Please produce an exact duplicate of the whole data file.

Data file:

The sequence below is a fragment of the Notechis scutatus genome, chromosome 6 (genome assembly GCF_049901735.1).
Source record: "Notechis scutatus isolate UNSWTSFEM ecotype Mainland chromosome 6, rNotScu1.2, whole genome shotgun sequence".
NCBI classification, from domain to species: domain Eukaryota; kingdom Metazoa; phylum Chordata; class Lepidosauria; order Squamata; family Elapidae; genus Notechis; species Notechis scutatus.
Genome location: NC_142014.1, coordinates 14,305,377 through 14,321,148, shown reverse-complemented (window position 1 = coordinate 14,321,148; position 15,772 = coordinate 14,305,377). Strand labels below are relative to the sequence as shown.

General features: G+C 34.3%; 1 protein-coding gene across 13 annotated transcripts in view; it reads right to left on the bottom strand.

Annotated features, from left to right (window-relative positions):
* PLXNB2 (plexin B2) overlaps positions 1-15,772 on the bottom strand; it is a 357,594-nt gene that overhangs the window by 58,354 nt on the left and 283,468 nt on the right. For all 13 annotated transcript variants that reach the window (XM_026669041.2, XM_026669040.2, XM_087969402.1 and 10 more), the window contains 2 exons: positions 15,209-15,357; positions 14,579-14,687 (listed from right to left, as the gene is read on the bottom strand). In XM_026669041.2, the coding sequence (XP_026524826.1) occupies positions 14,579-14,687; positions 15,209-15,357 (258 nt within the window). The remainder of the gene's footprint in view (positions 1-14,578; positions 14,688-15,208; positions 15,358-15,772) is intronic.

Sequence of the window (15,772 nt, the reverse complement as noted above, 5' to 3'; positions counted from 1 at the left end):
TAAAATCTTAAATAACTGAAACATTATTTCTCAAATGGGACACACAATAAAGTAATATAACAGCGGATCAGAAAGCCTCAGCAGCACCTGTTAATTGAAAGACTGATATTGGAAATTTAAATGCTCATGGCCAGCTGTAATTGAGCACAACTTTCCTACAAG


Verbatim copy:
The sequence below is a fragment of the Notechis scutatus genome, chromosome 6 (genome assembly GCF_049901735.1).
Source record: "Notechis scutatus isolate UNSWTSFEM ecotype Mainland chromosome 6, rNotScu1.2, whole genome shotgun sequence".
NCBI classification, from domain to species: domain Eukaryota; kingdom Metazoa; phylum Chordata; class Lepidosauria; order Squamata; family Elapidae; genus Notechis; species Notechis scutatus.
Genome location: NC_142014.1, coordinates 14,305,377 through 14,321,148, shown reverse-complemented (window position 1 = coordinate 14,321,148; position 15,772 = coordinate 14,305,377). Strand labels below are relative to the sequence as shown.

General features: G+C 34.3%; 1 protein-coding gene across 13 annotated transcripts in view; it reads right to left on the bottom strand.

Annotated features, from left to right (window-relative positions):
* PLXNB2 (plexin B2) overlaps positions 1-15,772 on the bottom strand; it is a 357,594-nt gene that overhangs the window by 58,354 nt on the left and 283,468 nt on the right. For all 13 annotated transcript variants that reach the window (XM_026669041.2, XM_026669040.2, XM_087969402.1 and 10 more), the window contains 2 exons: positions 15,209-15,357; positions 14,579-14,687 (listed from right to left, as the gene is read on the bottom strand). In XM_026669041.2, the coding sequence (XP_026524826.1) occupies positions 14,579-14,687; positions 15,209-15,357 (258 nt within the window). The remainder of the gene's footprint in view (positions 1-14,578; positions 14,688-15,208; positions 15,358-15,772) is intronic.

Sequence of the window (15,772 nt, the reverse complement as noted above, 5' to 3'; positions counted from 1 at the left end):
TAAAATCTTAAATAACTGAAACATTATTTCTCAAATGGGACACACAATAAAGTAATATAACAGCGGATCAGAAAGCCTCAGCAGCACCTGTTAATTGAAAGACTGATATTGGAAATTTAAATGCTCATGGCCAGCTGTAATTGAGCACAACTTTCCTACAAG